Malawi's deadliest cholera outbreak has killed at least 1,210 people, the World Health Organization announced Thursday (Feb. 09), urging for strong interventions to prevent the situation from worsening.
The Southern African nation saw a 143-percent increase in the number of cases last month compared to December.
Nearly 37,000 cases were reported since March 2022.
Malawi has carried out two large vaccination campaigns, since the outbreak began. However, due to limited supplies, the authorities offered just one of the usually recommended two oral cholera vaccine doses.
A health ministry spokesman said last month that all the doses had been used.
The global stockpile of cholera vaccines co-managed by the WHO was "empty or extremely low" late last year, against a backdrop of surging cholera outbreaks worldwide.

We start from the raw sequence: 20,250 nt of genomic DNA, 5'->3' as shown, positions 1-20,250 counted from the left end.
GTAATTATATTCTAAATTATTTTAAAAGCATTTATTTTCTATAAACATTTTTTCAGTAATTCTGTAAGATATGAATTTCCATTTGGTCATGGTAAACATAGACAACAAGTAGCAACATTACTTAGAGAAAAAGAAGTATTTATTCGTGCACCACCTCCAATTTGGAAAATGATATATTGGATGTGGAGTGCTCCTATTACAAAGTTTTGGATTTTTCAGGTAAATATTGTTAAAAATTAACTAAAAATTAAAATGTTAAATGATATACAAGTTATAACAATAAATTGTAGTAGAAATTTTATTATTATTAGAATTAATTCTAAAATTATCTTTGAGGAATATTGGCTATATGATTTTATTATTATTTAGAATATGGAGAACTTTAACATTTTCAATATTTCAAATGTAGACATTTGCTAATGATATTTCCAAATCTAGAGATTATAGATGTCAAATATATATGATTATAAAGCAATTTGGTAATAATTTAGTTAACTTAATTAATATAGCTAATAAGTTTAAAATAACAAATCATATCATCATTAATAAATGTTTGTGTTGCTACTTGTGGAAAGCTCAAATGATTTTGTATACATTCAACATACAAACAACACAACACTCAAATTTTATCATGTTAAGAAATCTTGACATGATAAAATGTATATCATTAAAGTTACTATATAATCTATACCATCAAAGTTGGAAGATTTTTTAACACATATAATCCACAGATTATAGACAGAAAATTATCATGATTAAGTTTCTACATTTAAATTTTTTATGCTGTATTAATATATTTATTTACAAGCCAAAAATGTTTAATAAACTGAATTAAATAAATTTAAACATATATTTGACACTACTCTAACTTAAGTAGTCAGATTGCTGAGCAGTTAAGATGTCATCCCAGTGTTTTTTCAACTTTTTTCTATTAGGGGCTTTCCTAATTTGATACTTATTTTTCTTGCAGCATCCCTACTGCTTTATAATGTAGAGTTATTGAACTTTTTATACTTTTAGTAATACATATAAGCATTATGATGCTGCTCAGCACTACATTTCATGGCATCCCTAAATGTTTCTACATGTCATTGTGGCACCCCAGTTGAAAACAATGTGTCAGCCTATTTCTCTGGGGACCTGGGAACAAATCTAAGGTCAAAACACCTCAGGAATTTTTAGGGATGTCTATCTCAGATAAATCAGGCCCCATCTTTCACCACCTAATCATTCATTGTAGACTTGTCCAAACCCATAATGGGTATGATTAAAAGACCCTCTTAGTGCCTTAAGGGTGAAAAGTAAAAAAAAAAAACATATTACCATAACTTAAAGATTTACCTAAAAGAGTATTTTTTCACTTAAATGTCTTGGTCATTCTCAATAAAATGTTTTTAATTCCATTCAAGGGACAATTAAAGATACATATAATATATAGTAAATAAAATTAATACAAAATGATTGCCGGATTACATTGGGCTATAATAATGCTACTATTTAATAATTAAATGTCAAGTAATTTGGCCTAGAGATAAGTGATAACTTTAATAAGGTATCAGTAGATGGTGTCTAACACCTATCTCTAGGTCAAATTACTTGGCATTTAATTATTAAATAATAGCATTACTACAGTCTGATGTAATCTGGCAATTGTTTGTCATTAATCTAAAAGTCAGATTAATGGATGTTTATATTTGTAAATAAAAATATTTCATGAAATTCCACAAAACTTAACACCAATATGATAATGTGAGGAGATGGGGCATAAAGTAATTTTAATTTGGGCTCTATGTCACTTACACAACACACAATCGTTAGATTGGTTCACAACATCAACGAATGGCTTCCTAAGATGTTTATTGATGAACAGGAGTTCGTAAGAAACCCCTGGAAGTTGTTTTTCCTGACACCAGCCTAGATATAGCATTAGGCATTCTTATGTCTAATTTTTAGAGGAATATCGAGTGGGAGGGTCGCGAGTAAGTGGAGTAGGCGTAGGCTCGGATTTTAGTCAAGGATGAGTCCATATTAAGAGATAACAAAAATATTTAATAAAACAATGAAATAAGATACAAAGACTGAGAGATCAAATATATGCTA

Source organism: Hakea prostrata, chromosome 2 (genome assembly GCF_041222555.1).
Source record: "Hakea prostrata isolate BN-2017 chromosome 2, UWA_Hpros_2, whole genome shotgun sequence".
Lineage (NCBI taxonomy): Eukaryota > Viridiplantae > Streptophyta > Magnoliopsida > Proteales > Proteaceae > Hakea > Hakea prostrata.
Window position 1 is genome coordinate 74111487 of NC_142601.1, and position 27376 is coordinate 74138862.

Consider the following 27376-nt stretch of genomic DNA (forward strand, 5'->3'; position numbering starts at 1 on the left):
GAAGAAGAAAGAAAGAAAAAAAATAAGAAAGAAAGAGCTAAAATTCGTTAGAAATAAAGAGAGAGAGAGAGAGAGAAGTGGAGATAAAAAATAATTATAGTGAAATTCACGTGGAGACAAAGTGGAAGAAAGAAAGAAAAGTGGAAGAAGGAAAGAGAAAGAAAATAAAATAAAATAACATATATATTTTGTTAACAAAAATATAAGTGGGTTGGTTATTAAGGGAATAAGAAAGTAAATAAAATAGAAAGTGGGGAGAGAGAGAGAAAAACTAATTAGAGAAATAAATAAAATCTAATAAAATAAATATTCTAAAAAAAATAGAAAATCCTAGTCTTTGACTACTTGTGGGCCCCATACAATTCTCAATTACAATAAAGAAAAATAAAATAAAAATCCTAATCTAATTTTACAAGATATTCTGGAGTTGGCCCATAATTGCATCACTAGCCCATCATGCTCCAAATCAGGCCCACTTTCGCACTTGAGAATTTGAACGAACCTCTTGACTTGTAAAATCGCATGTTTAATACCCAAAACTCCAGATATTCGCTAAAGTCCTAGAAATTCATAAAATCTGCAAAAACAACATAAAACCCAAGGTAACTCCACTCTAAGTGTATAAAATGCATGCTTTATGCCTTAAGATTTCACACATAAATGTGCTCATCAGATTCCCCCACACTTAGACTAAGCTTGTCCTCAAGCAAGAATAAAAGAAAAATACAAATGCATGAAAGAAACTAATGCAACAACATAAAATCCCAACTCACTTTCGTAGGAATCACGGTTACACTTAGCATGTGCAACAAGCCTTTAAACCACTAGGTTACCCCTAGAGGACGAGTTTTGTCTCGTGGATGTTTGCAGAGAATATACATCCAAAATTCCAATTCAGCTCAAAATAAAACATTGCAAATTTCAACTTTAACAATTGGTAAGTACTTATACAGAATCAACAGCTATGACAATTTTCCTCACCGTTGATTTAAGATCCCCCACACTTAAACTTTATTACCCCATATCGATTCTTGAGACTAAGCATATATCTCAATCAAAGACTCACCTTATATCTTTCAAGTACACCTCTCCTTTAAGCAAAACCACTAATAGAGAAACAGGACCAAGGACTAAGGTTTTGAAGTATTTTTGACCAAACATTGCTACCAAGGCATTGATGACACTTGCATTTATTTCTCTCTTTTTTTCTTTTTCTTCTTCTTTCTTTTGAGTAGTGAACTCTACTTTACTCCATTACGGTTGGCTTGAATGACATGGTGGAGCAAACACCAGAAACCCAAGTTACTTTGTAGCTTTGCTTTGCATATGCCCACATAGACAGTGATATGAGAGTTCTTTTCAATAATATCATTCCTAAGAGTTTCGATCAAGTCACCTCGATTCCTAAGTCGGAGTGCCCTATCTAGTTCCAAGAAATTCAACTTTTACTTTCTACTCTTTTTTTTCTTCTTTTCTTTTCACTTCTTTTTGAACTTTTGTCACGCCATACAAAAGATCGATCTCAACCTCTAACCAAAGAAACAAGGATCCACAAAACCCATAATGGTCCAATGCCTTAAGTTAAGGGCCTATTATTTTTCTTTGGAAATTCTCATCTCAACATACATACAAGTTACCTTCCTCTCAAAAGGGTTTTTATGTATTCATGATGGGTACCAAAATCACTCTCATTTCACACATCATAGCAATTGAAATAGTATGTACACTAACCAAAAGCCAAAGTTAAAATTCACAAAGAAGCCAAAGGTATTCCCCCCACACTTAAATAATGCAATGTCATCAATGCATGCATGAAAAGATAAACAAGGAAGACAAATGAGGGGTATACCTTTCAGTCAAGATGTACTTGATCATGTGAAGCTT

Confirmed cases have been reported in neighbouring Mozambique, while poor water, sanitation and hygiene pose risk to other bordering nations- the WHO assessed.
The WHO said efforts were under way to improve sanitation and access to clean water, with house-to-house chlorination ongoing in affected communities and districts, among other interventions.
WHO chief Tedros Adhanom Ghebreyesus told reporters Wednesday that there were currently 23 countries in the world experiencing cholera outbreaks.
The institution's chief, Tedros Adhanom Ghebreyesus, said Wednesday (Feb. 08) that 23 countries across the world were experiencing cholera outbreaks, with a further 20 countries that share land borders with them at risk.
"In total, more than one billion people around the world are directly at risk of cholera," he warned.
Cholera, which causes diarrhoea and vomiting, is contracted from a bacterium that is generally transmitted through contaminated food or water.